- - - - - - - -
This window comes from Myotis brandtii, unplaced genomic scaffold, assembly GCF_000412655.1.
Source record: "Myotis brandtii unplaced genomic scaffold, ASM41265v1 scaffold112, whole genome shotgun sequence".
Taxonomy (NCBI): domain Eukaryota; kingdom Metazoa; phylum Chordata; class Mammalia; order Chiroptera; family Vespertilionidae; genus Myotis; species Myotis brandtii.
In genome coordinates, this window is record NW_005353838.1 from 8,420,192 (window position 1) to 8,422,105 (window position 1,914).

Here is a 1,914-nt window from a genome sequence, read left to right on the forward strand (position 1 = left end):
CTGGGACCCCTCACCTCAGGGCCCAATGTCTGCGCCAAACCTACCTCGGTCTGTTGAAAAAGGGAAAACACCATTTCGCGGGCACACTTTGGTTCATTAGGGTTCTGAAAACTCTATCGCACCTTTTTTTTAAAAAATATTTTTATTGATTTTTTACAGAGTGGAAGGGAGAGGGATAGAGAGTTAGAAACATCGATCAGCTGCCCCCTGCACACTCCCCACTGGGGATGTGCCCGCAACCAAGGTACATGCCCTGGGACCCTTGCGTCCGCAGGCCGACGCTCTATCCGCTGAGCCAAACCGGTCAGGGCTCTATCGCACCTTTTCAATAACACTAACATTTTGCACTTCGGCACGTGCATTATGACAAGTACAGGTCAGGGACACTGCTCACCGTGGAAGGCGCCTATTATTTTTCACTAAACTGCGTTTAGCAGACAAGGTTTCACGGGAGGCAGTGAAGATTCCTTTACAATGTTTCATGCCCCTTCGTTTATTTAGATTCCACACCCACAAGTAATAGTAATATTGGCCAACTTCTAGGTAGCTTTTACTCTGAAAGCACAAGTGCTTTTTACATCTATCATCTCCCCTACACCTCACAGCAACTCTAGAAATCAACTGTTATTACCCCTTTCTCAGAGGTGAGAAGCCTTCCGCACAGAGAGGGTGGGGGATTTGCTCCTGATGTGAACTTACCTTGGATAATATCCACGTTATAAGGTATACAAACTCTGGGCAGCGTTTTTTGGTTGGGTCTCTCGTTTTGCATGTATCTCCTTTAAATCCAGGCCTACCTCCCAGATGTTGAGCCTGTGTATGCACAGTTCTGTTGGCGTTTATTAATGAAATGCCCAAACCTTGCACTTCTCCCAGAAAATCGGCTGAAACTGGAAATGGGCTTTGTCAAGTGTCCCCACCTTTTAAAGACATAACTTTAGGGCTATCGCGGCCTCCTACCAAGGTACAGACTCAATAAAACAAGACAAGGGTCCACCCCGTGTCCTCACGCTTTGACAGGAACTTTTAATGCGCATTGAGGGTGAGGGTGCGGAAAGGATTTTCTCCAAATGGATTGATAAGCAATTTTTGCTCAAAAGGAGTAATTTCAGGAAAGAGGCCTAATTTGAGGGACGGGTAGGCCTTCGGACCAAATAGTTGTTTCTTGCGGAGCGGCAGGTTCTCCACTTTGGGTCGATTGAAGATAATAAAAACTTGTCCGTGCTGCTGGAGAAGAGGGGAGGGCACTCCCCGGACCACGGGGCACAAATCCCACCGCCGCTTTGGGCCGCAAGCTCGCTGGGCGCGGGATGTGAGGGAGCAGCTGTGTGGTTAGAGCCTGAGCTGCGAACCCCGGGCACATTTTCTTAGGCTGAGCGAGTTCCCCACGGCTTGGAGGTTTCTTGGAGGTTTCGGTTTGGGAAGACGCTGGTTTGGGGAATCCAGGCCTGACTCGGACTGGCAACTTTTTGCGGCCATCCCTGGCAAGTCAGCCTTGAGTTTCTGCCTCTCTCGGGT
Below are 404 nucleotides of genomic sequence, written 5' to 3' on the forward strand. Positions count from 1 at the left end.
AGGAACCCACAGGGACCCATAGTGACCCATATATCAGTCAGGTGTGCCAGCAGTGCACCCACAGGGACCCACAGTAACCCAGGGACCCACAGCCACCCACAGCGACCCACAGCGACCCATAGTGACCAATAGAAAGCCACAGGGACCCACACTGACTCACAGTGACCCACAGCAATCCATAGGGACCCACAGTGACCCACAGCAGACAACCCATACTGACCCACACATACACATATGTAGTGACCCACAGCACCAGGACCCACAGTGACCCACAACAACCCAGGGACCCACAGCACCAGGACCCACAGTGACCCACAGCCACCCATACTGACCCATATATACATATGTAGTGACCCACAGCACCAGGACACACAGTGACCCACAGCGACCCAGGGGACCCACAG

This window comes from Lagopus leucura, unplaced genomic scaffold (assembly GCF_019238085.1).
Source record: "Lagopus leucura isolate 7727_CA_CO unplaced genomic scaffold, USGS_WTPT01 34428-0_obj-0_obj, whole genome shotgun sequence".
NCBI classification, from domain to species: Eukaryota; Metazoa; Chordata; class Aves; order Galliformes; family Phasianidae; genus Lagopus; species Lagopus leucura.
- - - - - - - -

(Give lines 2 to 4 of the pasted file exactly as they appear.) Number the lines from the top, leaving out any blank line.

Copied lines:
Source record: "Myotis brandtii unplaced genomic scaffold, ASM41265v1 scaffold112, whole genome shotgun sequence".
Taxonomy (NCBI): domain Eukaryota; kingdom Metazoa; phylum Chordata; class Mammalia; order Chiroptera; family Vespertilionidae; genus Myotis; species Myotis brandtii.
In genome coordinates, this window is record NW_005353838.1 from 8,420,192 (window position 1) to 8,422,105 (window position 1,914).